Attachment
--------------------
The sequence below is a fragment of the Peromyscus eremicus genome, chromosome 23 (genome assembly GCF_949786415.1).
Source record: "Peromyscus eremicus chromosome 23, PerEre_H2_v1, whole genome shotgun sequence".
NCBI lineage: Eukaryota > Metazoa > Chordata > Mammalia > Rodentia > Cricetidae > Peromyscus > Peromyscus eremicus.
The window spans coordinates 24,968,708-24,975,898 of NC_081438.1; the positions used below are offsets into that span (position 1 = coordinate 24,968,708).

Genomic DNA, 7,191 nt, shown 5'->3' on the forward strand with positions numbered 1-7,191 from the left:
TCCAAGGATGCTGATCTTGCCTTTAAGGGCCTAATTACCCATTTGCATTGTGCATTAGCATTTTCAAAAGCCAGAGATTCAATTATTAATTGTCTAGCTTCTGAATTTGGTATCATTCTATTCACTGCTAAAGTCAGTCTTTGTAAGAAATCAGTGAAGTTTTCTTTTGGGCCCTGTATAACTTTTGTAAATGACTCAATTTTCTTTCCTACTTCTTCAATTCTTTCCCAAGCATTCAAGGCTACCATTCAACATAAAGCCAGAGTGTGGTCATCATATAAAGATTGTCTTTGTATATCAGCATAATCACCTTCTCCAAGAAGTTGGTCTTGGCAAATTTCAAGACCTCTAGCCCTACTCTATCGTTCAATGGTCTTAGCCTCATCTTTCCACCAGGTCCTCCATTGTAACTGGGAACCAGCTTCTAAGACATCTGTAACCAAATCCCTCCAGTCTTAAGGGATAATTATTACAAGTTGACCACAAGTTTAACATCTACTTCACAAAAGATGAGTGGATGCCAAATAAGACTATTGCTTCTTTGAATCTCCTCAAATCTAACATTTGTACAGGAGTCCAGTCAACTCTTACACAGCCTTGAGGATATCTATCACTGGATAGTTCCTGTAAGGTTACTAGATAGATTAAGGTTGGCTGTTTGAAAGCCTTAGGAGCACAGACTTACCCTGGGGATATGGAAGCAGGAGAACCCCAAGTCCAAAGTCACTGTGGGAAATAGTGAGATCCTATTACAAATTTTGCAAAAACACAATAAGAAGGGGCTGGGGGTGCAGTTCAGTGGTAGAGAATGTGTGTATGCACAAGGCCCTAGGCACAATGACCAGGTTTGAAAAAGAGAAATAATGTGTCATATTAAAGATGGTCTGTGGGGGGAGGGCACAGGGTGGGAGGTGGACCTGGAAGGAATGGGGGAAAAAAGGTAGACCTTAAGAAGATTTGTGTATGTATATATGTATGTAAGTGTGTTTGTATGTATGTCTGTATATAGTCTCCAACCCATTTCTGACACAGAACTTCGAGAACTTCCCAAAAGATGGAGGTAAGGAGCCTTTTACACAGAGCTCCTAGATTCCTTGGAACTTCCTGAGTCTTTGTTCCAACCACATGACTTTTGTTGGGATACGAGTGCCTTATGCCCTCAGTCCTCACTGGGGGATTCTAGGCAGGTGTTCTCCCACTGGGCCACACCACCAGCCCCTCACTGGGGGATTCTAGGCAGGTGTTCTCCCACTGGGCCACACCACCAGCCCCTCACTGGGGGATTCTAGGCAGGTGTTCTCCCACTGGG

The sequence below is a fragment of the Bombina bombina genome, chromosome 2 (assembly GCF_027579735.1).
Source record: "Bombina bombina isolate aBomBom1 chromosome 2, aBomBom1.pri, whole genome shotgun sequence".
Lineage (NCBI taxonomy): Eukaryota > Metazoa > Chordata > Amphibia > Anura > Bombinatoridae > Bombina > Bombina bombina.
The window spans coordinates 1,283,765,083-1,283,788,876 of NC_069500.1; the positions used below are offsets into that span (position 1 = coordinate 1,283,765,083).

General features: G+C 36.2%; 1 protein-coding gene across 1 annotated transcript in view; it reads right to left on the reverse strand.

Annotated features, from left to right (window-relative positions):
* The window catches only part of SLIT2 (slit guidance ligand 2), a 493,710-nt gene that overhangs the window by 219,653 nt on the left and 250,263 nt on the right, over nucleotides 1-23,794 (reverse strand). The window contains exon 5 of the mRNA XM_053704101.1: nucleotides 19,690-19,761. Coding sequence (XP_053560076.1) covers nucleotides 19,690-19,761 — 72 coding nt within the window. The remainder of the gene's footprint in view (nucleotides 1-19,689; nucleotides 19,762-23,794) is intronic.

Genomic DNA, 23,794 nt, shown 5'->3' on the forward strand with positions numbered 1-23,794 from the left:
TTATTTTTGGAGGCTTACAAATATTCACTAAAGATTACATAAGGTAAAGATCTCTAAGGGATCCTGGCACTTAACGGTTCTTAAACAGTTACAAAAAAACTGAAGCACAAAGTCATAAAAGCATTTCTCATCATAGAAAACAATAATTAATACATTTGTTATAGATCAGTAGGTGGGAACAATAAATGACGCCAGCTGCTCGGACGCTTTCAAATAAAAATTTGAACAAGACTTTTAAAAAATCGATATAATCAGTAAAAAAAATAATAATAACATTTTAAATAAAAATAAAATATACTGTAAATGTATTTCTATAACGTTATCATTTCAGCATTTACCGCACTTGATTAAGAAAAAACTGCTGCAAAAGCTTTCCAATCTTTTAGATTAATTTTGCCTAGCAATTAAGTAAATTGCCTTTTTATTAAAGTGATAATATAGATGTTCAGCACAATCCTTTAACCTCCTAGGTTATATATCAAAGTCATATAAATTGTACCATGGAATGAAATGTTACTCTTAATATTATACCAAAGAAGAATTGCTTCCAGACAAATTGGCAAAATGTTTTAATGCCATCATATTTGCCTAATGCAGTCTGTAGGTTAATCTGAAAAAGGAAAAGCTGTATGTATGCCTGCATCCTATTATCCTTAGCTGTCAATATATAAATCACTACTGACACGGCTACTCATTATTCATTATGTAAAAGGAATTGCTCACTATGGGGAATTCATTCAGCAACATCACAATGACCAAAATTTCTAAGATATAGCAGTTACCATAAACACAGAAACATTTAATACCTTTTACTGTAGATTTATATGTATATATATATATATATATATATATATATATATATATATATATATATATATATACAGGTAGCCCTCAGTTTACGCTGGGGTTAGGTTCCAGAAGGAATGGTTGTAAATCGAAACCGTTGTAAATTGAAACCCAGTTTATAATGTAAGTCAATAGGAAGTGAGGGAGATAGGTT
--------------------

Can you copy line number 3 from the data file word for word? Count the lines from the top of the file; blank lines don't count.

NCBI lineage: Eukaryota > Metazoa > Chordata > Mammalia > Rodentia > Cricetidae > Peromyscus > Peromyscus eremicus.